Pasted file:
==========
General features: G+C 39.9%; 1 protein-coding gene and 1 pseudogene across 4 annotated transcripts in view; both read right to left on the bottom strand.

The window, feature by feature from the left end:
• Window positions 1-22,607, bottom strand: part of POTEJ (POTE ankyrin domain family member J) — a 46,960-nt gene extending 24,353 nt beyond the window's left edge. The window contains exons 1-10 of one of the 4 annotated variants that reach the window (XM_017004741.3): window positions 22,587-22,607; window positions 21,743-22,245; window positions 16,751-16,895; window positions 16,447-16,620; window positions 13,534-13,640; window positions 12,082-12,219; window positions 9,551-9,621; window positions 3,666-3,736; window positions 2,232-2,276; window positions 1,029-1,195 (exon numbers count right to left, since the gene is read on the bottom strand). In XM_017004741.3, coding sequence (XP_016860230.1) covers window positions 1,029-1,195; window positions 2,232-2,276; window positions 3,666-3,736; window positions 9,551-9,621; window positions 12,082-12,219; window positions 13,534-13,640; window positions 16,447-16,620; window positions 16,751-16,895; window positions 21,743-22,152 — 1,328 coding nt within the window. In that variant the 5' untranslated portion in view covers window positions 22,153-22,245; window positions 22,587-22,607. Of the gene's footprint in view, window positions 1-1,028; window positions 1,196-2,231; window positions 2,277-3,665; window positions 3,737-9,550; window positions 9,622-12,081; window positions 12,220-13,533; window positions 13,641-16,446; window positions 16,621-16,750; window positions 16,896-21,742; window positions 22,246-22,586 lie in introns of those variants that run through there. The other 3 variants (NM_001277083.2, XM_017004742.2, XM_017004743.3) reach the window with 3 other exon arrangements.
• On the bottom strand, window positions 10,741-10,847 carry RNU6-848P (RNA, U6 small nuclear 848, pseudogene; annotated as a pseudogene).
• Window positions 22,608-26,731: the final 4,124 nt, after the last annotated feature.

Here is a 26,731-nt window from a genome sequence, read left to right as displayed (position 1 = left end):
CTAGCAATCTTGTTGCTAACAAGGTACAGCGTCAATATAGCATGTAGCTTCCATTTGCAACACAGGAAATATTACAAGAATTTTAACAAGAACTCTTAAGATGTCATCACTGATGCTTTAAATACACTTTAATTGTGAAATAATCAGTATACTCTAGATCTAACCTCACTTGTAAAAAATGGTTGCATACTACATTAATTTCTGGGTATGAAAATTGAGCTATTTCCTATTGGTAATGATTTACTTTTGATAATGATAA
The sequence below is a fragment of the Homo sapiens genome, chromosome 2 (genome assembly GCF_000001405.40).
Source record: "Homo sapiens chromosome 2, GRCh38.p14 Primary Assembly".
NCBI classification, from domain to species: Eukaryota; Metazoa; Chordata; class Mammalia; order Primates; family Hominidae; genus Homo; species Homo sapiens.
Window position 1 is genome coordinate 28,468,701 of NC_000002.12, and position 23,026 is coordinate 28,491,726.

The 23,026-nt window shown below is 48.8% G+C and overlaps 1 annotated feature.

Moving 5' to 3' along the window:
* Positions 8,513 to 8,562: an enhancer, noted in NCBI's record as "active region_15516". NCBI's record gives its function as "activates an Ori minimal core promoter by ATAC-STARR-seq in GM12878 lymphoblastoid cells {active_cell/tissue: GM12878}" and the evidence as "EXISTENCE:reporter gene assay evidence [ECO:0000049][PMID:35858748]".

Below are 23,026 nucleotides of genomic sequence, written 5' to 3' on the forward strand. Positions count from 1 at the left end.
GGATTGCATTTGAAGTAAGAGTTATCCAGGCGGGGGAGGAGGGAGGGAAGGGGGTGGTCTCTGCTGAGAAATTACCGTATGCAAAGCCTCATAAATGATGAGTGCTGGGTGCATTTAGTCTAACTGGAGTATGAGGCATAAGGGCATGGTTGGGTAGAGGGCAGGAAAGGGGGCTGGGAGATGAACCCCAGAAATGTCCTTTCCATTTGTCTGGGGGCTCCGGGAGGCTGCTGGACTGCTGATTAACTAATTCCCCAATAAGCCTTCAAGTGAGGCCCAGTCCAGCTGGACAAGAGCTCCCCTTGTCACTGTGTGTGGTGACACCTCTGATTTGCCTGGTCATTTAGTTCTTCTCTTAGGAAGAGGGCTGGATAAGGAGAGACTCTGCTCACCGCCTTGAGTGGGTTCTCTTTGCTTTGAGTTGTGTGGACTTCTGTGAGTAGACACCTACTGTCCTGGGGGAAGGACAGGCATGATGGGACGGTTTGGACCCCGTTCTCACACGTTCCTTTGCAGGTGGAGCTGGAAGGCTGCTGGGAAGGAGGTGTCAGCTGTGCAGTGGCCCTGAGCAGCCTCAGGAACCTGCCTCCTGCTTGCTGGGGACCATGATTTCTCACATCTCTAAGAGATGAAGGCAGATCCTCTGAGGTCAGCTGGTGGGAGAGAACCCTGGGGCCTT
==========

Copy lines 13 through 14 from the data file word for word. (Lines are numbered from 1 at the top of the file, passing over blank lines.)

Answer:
Moving 5' to 3' along the window:
* Positions 8,513 to 8,562: an enhancer, noted in NCBI's record as "active region_15516". NCBI's record gives its function as "activates an Ori minimal core promoter by ATAC-STARR-seq in GM12878 lymphoblastoid cells {active_cell/tissue: GM12878}" and the evidence as "EXISTENCE:reporter gene assay evidence [ECO:0000049][PMID:35858748]".